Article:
Les McKeown's Predictable Success Blog

  • July 28, 2010
  • minute read

Only Do What Only You Can Do 

One of the greatest tools in any leader’s toolbox is much-maligned, and much overlooked: the humble job description. (And yes, I’m fully aware that with those two words I’ve already lost two-thirds of you, who immediately clicked away to find something more interesting to read.) But think about this: what would even the most elite sports team performance be like if they arrived on the field with only the vaguest – and out of date – ideas of what their own and each other’s role was on the field?
Similarly, would you wish to be operated on by a team of surgeons and nurses who fumbled and bumbled their way into the operating theatre, obviously confused about who exactly does what, tripping over each other, duplicating vital activities and omitting others in their confusion?
And yet many management teams do precisely that every single day.
The managers and leaders of high-performance organizations have a tight, defined, well-oiled and interlocking set of job descriptions that are alive, organic, dynamic tools – they’re a seriously effective part of who they are, what they do, and how they make decisions.
Mediocre organizations by contrast, have flabby, tired, mangy, out-of-date, unclear and ambiguous documents that pass for job descriptions loitering in some long-ago abandoned filing cabinet deep in the bowels of HR. And so they’re always bumping into each other, duplicating what each other does, confusing everyone around them and regularly dropping the ball.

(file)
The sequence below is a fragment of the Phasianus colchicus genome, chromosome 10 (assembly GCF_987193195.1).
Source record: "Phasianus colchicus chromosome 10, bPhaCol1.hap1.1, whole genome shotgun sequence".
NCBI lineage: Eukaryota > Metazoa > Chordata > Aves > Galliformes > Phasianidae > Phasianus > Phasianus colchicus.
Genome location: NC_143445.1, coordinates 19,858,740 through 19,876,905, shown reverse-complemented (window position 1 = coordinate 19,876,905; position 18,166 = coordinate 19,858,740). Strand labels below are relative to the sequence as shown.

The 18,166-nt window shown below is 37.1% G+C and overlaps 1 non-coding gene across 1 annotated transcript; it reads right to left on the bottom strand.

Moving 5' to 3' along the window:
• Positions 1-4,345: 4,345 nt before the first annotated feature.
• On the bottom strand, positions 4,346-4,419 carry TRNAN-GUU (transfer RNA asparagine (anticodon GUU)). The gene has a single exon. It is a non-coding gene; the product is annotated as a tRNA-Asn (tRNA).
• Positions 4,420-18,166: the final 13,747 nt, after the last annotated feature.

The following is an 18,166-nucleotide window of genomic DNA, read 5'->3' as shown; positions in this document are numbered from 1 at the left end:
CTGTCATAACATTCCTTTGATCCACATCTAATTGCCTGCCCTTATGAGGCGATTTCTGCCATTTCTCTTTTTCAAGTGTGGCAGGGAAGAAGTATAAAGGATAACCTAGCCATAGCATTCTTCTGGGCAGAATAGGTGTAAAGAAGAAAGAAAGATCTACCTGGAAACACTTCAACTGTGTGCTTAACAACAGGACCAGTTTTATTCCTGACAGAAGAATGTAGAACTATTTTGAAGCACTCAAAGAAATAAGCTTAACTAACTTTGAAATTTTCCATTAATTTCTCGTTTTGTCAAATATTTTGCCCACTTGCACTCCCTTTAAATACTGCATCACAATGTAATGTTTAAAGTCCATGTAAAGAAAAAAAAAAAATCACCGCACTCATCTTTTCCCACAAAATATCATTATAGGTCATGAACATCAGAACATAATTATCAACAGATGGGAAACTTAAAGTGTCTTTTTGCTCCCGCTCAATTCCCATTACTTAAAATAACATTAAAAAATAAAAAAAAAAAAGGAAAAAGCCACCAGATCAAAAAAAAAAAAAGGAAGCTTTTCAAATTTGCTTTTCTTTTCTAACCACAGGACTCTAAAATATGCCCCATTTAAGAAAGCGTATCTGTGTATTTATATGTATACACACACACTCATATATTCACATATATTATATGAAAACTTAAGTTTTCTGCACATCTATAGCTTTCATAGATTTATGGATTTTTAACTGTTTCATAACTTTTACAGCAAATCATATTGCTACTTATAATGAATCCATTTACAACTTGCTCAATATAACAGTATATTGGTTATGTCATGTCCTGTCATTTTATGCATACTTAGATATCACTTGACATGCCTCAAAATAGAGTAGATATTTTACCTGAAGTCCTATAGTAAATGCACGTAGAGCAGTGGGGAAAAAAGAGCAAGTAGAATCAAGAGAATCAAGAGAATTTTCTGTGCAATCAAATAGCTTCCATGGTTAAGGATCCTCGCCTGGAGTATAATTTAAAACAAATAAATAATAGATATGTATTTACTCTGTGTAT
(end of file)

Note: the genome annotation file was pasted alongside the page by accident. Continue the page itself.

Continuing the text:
You don’t want to be like that of course, so here’s a quick and effective way to immediately start sharpening your job description into a powerful competitive advantage:
1. Find a piece of paper with two sides.
2. On top of one side, write at the top “Things That Only I Can Do”. We’ll call this ‘Side A’.
3. On top of the other side, write at the top “Things That Other People Could Do”.
4. For a week, every time you start a work-related task, write that task down on the appropriate side of the piece of paper.
5. Redefine your job description around everything on ‘Side A’.
6. Repeat the process each week for about three months, or until you feel you’ve completed a full management cycle.


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